Our at-home program coordinator, Katie, has just finished a special needs and Montessori course and she's put together some resources for parents.
I've broken down the info into seperate emails to avoid sending a novel but look out for posts in the coming weeks about:
Speech & language development
Emotional & behavioural development
Gross motor development
While teachers can never diagnose, they can provide a lot of insight into your child's daily life. This information can then be brought to professionals to give them a more complete picture of any challenges your child is having.
Don't be afraid to bring up concerns with your child's teacher or caregiver. If they've been working with children for awhile, they'll have a good understanding of when intervention could be helpful.
On to today's topic - stuttering.
We thought it would be interesting to talk about stuttering because it's so common in language development.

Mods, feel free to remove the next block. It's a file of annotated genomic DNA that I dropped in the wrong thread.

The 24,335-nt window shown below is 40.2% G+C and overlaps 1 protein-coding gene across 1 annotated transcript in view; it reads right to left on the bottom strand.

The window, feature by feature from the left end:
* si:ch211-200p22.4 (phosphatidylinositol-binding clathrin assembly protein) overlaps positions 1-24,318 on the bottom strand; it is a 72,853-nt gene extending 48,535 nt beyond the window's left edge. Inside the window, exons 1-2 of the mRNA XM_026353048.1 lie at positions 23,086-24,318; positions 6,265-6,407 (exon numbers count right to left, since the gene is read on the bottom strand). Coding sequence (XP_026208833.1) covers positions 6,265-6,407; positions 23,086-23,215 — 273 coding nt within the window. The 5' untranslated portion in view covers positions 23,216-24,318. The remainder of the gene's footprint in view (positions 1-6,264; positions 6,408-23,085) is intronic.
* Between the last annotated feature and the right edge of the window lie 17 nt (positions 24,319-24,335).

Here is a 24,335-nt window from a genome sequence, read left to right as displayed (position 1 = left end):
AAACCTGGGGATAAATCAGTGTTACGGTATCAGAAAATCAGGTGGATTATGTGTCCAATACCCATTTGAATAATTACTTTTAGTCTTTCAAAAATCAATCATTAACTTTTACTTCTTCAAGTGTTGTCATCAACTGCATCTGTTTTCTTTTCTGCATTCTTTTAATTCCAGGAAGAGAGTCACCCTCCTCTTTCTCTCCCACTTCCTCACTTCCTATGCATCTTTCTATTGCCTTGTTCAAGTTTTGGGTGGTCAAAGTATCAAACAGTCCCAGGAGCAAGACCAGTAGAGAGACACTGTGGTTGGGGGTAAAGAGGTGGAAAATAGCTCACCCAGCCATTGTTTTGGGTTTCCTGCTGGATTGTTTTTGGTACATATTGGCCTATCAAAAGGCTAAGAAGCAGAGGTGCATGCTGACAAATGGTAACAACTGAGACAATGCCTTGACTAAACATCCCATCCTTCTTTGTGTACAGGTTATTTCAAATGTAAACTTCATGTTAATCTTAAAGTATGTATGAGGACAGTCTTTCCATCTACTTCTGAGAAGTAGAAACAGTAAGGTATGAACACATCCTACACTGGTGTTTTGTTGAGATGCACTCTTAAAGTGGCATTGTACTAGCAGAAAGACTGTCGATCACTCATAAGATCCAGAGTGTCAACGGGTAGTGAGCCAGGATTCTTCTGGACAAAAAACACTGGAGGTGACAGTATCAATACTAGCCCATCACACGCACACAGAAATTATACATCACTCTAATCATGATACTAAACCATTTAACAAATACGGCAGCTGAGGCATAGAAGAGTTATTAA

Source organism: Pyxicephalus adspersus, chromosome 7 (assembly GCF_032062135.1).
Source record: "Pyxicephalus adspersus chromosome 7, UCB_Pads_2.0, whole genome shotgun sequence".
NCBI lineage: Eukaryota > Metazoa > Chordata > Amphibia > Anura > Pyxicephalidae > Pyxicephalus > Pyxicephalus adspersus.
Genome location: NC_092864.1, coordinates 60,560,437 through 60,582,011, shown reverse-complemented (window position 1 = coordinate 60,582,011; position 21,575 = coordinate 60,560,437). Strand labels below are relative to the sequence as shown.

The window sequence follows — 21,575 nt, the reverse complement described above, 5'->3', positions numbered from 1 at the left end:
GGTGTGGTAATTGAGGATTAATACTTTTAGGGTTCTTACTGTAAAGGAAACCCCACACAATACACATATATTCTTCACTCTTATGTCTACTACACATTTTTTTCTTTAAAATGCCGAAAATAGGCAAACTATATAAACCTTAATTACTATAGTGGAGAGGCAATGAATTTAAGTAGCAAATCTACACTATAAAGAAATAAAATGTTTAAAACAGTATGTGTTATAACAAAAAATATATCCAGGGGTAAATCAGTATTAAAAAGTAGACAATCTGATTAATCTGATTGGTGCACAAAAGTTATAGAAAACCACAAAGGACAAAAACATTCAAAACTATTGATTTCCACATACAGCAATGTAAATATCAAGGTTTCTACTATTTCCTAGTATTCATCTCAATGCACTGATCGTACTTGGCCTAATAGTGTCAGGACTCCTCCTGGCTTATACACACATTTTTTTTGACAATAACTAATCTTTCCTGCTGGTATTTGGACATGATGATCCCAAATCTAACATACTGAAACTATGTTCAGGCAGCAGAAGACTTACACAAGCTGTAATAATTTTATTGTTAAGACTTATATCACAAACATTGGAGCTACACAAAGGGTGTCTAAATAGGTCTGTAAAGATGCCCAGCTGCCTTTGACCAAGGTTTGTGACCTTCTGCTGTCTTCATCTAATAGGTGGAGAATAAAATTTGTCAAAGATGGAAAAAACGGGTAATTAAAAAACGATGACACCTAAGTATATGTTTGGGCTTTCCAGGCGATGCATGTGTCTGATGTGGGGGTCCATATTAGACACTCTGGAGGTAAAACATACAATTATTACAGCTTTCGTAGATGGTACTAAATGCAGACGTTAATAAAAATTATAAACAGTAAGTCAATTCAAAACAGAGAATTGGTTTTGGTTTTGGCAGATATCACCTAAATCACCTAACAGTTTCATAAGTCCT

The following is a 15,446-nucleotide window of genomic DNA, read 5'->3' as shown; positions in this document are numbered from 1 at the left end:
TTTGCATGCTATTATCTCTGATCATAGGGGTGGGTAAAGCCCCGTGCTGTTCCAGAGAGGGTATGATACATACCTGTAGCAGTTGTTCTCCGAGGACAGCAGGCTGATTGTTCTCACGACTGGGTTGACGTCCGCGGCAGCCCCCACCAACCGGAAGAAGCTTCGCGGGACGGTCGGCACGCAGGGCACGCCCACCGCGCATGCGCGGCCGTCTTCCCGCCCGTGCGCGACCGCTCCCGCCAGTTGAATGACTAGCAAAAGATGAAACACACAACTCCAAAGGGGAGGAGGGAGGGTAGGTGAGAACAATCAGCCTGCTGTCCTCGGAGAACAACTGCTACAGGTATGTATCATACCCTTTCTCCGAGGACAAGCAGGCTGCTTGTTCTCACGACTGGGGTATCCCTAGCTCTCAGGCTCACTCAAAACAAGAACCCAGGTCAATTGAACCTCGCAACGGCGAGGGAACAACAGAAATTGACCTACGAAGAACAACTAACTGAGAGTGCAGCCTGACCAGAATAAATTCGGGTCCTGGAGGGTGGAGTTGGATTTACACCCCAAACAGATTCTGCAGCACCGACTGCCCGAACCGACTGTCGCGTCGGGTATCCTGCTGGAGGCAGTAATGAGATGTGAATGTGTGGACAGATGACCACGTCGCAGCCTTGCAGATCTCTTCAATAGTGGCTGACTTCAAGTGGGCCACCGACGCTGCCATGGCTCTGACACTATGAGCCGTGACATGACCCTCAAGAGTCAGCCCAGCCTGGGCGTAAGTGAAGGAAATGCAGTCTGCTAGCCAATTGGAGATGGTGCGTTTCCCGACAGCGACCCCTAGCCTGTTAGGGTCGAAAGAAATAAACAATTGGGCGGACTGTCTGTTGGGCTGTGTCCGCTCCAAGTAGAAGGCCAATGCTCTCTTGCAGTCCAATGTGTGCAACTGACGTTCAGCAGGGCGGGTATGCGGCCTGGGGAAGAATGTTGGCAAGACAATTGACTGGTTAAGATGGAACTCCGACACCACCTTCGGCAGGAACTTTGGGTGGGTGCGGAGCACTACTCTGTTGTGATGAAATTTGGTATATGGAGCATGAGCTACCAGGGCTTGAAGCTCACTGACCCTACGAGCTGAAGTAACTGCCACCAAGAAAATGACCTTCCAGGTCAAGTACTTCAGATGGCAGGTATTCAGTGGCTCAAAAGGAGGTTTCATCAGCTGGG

Stuttering - What's Normal?
First, it's important to note that stuttering is completely normal during early language development, specifically when children start to form sentences.
During this period, children are absorbing a lot new vocabulary, as well as the rules of language (i.e. grammar), which they also have to organize in their heads.
When children are first learning to speak in sentences they have to:
Think about what they want to say > Find the words to say it > String all the words together in the correct order
It's really quite a lot of work when you think about it.
When To Seek Out A Professional Opinion
Katie has taught a few children over the years who needed speech therapy for stuttering but has seen most children grow out of it.
The table below gives you a better idea of when we would recommend some extra support.